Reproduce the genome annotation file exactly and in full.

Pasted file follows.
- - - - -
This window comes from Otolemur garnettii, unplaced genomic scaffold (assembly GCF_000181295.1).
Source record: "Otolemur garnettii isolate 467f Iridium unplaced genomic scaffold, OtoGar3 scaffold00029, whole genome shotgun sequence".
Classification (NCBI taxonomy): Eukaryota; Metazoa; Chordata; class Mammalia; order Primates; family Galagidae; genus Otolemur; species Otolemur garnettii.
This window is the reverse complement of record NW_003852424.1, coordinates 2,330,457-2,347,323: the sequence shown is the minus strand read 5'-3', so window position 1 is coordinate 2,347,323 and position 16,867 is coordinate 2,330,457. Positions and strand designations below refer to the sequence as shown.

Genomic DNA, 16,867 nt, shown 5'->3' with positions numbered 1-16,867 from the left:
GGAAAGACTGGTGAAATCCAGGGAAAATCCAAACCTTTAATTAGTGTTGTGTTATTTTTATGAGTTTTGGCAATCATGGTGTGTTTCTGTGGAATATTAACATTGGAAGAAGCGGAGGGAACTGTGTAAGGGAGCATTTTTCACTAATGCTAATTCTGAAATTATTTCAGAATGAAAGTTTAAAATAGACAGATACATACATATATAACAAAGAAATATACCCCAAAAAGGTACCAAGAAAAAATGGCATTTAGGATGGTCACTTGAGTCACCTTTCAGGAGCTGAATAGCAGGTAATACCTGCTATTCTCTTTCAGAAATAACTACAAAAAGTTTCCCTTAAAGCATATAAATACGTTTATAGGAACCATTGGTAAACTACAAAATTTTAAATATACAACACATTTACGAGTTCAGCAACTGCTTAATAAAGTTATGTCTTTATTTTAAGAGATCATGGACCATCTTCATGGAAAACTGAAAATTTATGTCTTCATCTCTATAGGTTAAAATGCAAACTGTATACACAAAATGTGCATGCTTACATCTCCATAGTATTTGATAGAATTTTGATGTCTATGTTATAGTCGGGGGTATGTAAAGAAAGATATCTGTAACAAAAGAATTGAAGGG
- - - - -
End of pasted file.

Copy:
This window comes from Otolemur garnettii, unplaced genomic scaffold (assembly GCF_000181295.1).
Source record: "Otolemur garnettii isolate 467f Iridium unplaced genomic scaffold, OtoGar3 scaffold00029, whole genome shotgun sequence".
Classification (NCBI taxonomy): Eukaryota; Metazoa; Chordata; class Mammalia; order Primates; family Galagidae; genus Otolemur; species Otolemur garnettii.
This window is the reverse complement of record NW_003852424.1, coordinates 2,330,457-2,347,323: the sequence shown is the minus strand read 5'-3', so window position 1 is coordinate 2,347,323 and position 16,867 is coordinate 2,330,457. Positions and strand designations below refer to the sequence as shown.

Genomic DNA, 16,867 nt, shown 5'->3' with positions numbered 1-16,867 from the left:
GGAAAGACTGGTGAAATCCAGGGAAAATCCAAACCTTTAATTAGTGTTGTGTTATTTTTATGAGTTTTGGCAATCATGGTGTGTTTCTGTGGAATATTAACATTGGAAGAAGCGGAGGGAACTGTGTAAGGGAGCATTTTTCACTAATGCTAATTCTGAAATTATTTCAGAATGAAAGTTTAAAATAGACAGATACATACATATATAACAAAGAAATATACCCCAAAAAGGTACCAAGAAAAAATGGCATTTAGGATGGTCACTTGAGTCACCTTTCAGGAGCTGAATAGCAGGTAATACCTGCTATTCTCTTTCAGAAATAACTACAAAAAGTTTCCCTTAAAGCATATAAATACGTTTATAGGAACCATTGGTAAACTACAAAATTTTAAATATACAACACATTTACGAGTTCAGCAACTGCTTAATAAAGTTATGTCTTTATTTTAAGAGATCATGGACCATCTTCATGGAAAACTGAAAATTTATGTCTTCATCTCTATAGGTTAAAATGCAAACTGTATACACAAAATGTGCATGCTTACATCTCCATAGTATTTGATAGAATTTTGATGTCTATGTTATAGTCGGGGGTATGTAAAGAAAGATATCTGTAACAAAAGAATTGAAGGG